New start-up company offers alternative treatment for cardiovascular disease

Angiograft, co-founded by recent chemcial engineering graduate Sindhu Row, PhD, develops a way to make artificial blood vessels for people with heart disease and could help reduce the costs associated with coronary bypass surgery.

by Jane Stoyle Welch

Published August 27, 2016

In the United States, 350,000 coronary artery bypass grafting procedures are performed annually, costing $26 billion in healthcare expenses. Two thirds of the cost comes from secondary contributors, such as extended hospital stays and readmissions resulting from donor site complications.

“The product is a self-regenerating blood vessel, available off-the-shelf, that once implanted, is capable of regenerating with the patients’ own cells making it biologically functional.”
Sindhu Row, COO
Angiograft LLC

Angiograft LLC, a new company out of the University at Buffalo’s Department of Chemical and Biological Engineering, seeks to reduce these costs by making bioengineered blood vessels for people with heart disease.

Sindhu Row, who in February 2016 earned her PhD in chemical engineering, together with her advisor Stelios Andreadis, professor and chair of the Department of Chemical and Biological Engineering, and Daniel D. Swartz, an expert in blood vessel grafting, surgery and pediatrics, are moving the product forward with clinical trials.

“The product is a self-regenerating blood vessel, available off-the-shelf, that once implanted, is capable of regenerating with the patients’ own cells making it biologically functional,” said Row.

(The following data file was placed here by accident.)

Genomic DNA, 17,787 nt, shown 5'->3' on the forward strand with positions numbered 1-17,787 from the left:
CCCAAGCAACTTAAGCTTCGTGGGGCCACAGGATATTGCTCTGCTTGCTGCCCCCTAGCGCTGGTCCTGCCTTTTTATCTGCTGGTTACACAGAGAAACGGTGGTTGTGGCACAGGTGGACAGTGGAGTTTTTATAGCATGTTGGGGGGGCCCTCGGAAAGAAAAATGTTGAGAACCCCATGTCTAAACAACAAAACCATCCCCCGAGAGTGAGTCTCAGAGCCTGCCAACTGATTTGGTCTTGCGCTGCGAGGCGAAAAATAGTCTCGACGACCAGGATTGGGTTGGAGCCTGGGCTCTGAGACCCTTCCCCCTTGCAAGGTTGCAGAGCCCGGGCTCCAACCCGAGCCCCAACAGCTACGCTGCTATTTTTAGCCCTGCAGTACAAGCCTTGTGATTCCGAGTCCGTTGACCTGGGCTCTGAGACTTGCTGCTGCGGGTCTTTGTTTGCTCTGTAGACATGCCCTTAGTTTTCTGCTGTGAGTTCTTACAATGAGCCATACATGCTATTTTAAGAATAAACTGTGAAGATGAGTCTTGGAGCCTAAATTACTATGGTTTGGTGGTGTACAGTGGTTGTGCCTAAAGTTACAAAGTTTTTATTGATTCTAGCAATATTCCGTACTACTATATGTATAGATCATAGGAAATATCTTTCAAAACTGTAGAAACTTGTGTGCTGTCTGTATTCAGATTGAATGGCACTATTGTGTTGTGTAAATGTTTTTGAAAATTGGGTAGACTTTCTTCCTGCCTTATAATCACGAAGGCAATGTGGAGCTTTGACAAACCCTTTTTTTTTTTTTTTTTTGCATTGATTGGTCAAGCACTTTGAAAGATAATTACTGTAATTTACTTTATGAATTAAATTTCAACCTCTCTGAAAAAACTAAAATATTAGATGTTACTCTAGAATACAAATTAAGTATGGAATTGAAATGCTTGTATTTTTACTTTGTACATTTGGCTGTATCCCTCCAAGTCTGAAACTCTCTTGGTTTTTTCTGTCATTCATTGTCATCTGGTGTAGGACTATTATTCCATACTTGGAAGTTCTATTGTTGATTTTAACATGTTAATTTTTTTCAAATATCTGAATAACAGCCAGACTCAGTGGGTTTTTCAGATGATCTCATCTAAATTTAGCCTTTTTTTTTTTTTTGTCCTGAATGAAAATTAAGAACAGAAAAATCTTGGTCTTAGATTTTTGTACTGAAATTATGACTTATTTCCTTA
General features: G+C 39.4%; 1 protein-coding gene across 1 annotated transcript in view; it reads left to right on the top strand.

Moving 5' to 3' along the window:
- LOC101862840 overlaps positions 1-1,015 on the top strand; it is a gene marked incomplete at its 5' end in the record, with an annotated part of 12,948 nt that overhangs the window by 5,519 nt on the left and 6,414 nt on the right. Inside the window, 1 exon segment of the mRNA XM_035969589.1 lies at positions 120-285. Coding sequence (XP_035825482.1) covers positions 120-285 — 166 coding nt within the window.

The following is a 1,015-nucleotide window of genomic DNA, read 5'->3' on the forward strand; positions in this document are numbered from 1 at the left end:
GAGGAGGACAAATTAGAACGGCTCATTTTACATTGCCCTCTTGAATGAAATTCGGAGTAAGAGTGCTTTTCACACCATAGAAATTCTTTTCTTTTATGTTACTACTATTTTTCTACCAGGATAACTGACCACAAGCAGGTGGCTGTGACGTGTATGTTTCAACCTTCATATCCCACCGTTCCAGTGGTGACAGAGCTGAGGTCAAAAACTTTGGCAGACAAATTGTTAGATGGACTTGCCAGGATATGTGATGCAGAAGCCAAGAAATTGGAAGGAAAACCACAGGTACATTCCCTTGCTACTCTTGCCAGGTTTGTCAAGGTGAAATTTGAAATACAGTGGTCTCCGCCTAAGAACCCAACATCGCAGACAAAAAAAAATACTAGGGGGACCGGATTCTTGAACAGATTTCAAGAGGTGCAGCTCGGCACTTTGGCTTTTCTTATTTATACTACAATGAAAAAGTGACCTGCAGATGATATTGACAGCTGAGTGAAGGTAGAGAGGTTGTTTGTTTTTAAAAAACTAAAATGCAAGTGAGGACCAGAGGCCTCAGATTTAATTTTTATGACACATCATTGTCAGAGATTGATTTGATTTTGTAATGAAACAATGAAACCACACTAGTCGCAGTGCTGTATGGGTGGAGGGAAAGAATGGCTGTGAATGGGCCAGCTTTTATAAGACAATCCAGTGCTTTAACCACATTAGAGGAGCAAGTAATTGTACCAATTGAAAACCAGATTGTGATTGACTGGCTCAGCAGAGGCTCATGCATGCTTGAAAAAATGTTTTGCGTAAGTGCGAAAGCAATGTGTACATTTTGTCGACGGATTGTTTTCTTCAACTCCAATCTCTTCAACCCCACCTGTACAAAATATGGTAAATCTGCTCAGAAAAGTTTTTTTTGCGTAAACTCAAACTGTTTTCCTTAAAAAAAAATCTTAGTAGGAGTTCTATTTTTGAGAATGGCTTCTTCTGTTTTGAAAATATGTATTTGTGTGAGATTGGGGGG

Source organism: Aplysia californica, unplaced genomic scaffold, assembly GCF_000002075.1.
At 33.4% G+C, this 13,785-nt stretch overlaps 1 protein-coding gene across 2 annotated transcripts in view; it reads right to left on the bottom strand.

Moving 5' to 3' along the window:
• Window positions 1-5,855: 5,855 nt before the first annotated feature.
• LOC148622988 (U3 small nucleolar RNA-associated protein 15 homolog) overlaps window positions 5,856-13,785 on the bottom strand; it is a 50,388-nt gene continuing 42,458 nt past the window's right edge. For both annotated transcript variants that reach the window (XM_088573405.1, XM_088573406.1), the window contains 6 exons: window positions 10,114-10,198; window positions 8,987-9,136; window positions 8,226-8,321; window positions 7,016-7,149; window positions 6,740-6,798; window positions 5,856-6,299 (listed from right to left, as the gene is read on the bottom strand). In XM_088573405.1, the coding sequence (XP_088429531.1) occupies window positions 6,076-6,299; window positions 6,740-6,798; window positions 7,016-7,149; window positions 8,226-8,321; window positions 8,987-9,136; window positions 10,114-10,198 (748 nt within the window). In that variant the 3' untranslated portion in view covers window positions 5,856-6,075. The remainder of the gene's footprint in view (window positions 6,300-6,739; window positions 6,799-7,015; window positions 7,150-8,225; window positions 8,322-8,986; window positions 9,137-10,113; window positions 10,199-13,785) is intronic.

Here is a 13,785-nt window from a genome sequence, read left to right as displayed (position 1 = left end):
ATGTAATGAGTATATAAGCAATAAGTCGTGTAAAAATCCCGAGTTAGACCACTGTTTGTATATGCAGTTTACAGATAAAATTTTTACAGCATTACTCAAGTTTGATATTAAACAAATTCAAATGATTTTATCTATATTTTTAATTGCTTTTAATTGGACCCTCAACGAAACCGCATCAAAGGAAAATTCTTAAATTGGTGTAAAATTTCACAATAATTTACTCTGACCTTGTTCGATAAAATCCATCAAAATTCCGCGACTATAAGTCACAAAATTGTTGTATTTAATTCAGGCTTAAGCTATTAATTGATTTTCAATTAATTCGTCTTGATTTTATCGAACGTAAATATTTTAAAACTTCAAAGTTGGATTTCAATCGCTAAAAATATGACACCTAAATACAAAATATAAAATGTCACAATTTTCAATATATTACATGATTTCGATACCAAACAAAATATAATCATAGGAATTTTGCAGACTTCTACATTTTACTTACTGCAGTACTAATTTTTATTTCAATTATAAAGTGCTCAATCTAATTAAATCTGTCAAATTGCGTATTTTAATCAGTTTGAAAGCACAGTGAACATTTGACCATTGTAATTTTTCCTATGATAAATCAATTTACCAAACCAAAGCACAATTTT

“The acellular technology employs covalent chemistry to fortify the collagenous grafts with anti-clotting factors as well as growth factors which attract the patients’ own cells to the graft site. This enables A-TEV (acellular tissue engineered vessel) to be manufactured within just one day, and be available off-the-shelf, a tremendous advantage for clinical applications” she continued.

The company’s A-TEV is designed as a replacement vascular graft, which is often required in coronary artery bypass grafting procedures. These procedures typically use the patient’s own veins, however, people with conditions such as diabetes and hypertension often do not have viable veins and are thus unable to undergo the surgery.  The technology could, therefore, offer these patients an alternative through its unique design.

The technology and product is protected under a provisional patent (62/254,347) with intellectual property rights belonging to Angiograft, LLC.

The team was recently among 80 semi-finalists in the 2016 OneStart competition, the world’s largest accelerator for startups that seek to improve human health.  They were selected from a pool of 750 startups from over 50 countries.

They were also finalists in UB’s Henry A. Panasci Jr. Technology Entrepreneurship Competition and Bright Buffalo Niagara’s Entrepreneur Expo. More recently, Angiograft was named one of 142 semifinalists in 43 North, a $5 million startup competition held in Buffalo, New York.